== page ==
Violence is in the air. The streets are simmering, and political arsonists are running loose. Millions feel cornered, threatened, and above all abused. Every other day another reactionary lawmaker unveils a new provocation, eager to impress his following and spite everyone else.
One plans the Israel Broadcast Corporation’s dismemberment, another wants to defund cultural events on Shabbat, a third wants to segregate the sexes in national parks, and a fourth calls for the opposition leader’s arrest.
Millions feel targeted, collectively and personally, as Israel’s judicial pillars teeter and its political nerves fray. As the judicial-reform blueprint’s sponsors should have anticipated, but apparently did not, their arrogance ignited mass demonstrations.
Then, like Pharaoh after the first plague, the unperturbed prime minister further provoked the Supreme Court and its defenders by showing up in Shas’s parliamentary headquarters in order to depict Arye Deri as the judiciary’s victim.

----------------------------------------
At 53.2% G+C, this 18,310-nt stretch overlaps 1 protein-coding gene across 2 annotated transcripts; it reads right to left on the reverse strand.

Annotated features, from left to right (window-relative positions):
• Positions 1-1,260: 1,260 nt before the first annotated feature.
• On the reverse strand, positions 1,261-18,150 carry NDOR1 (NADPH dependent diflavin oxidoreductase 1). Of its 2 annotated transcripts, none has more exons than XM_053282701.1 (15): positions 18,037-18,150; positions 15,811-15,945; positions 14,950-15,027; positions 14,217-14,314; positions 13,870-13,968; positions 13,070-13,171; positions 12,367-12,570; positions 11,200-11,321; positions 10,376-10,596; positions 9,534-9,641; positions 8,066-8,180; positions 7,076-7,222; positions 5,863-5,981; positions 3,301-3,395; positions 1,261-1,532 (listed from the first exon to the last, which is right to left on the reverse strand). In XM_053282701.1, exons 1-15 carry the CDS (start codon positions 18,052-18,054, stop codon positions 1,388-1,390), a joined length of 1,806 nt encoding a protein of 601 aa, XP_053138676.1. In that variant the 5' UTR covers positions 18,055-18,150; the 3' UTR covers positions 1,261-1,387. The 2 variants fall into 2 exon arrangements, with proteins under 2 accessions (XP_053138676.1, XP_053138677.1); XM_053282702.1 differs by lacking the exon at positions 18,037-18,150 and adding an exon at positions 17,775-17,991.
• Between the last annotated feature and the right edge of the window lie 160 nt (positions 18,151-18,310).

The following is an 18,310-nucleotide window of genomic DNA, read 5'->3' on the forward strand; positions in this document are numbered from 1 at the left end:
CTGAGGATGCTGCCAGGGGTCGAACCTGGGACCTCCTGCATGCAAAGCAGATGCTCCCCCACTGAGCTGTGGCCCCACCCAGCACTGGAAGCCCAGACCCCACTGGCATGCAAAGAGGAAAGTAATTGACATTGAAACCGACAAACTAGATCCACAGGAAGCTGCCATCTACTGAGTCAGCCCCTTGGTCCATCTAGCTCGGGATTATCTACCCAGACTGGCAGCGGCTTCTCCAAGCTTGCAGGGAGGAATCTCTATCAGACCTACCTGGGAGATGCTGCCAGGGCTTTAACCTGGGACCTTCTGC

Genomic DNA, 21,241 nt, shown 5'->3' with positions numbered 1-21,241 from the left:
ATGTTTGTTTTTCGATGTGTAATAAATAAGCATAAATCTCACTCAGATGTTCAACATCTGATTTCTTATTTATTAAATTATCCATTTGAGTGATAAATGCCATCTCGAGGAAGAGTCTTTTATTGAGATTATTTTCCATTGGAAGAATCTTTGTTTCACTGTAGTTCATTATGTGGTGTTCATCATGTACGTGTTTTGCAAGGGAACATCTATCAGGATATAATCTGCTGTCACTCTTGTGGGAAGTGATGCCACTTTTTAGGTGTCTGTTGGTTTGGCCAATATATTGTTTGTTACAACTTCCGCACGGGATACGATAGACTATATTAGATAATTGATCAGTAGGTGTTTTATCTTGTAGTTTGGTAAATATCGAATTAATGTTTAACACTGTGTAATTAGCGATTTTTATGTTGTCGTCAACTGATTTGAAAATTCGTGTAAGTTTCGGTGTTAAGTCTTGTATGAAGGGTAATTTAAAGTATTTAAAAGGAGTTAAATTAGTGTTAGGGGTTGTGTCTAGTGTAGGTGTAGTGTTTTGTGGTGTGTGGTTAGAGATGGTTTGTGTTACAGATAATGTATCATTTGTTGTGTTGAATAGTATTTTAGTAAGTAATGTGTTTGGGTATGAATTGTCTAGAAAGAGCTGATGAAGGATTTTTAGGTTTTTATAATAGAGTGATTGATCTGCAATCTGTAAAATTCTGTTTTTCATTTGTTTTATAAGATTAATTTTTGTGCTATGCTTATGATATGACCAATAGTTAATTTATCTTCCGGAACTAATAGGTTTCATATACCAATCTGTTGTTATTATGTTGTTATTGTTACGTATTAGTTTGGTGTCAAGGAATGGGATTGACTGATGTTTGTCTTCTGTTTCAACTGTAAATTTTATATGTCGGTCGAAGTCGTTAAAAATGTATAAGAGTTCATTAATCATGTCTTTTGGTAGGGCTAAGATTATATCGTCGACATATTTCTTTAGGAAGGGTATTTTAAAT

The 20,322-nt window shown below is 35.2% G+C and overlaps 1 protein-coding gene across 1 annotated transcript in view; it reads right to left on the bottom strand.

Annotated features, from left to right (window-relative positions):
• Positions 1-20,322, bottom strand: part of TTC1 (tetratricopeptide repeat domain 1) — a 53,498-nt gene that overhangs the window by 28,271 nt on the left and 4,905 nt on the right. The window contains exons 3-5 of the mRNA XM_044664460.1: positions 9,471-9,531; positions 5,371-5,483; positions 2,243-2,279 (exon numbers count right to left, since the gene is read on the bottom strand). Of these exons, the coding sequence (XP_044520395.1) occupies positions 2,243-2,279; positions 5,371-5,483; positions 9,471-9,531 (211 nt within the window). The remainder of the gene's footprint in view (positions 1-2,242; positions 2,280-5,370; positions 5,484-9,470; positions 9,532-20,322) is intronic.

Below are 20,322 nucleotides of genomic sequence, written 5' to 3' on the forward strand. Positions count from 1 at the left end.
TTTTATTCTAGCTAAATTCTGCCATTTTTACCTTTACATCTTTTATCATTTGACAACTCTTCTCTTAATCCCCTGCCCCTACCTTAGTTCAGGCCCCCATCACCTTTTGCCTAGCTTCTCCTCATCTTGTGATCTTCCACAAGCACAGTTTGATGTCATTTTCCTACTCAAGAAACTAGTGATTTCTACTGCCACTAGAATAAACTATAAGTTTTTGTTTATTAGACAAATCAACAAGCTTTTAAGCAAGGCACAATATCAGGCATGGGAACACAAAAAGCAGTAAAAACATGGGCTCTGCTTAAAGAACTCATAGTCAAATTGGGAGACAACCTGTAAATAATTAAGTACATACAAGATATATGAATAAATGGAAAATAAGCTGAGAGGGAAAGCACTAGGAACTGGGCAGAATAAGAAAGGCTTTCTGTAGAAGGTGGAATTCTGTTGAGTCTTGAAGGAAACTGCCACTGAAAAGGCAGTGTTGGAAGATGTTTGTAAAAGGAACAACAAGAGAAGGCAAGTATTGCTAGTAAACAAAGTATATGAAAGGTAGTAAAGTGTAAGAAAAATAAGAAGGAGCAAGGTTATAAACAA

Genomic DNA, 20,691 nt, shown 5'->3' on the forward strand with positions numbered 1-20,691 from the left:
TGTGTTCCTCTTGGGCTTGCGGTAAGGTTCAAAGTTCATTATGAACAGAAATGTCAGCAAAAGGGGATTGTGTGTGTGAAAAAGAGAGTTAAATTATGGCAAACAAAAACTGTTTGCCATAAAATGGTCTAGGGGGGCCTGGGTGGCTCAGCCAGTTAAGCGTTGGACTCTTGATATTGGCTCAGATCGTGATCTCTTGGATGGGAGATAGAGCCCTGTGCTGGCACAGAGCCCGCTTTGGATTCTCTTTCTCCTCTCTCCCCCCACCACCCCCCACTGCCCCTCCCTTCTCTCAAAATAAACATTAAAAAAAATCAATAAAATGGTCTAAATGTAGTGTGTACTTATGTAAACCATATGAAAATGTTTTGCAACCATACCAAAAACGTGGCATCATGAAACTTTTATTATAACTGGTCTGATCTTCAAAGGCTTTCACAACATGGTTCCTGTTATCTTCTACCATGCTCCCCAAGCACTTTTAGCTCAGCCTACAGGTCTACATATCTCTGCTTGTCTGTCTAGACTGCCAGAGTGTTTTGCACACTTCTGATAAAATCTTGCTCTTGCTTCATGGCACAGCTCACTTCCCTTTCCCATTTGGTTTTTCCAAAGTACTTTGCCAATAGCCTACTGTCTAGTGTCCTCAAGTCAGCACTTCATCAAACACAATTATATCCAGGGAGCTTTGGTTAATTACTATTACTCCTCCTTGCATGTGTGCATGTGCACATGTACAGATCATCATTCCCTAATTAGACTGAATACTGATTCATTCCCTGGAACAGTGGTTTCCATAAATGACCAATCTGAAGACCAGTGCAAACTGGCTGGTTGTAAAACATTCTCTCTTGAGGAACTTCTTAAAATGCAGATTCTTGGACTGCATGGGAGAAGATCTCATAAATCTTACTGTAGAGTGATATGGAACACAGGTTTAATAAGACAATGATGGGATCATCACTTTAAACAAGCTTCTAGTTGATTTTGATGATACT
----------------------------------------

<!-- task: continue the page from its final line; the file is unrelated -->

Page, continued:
“Your return,” he told the convicted bribe taker, “is a national necessity.” That the High Court of Justice had just ruled that Deri lied to a judge in a plea bargain evidently means nothing to the man at the Jewish state’s helm.
Benjamin Netanyahu’s religious allies were equally defiant. “We are all here with you,” said Finance Minister Bezalel Smotrich. Moshe Gafni was even more obsequious: “Rabbi (sic) Deri, you are staying here, we are with you; even if you won’t want to stay – stay you will.”
Across the country, Middle Israelis were pulling their hair out. What ever happened to “you shall not deal deceitfully or falsely with one another” (Leviticus 19:11), as Deri did with his judge? Evidently, it went where “you shall not steal” and “you shall not take bribes” went in Deri’s case, and where “you shall not commit adultery” went in Netanyahu’s case.
As the anti-judicial coalition sees things, the moral laws that ancient Israel gave mankind don’t apply to their leader and his viceroy of choice. If it’s up to them, there will be many more such exemptions soon, as they handpick judges and tell them what to do.
Understandably, then, leaders of the pro-judiciary struggle see no alternative to full-scale revolt. Talking with Netanyahu, said one of them, is like negotiating the length of your hangman’s rope. Negotiating with the judiciary’s enemies would be morally unjust and politically impractical, they say. Well, they are wrong. (SOURCE)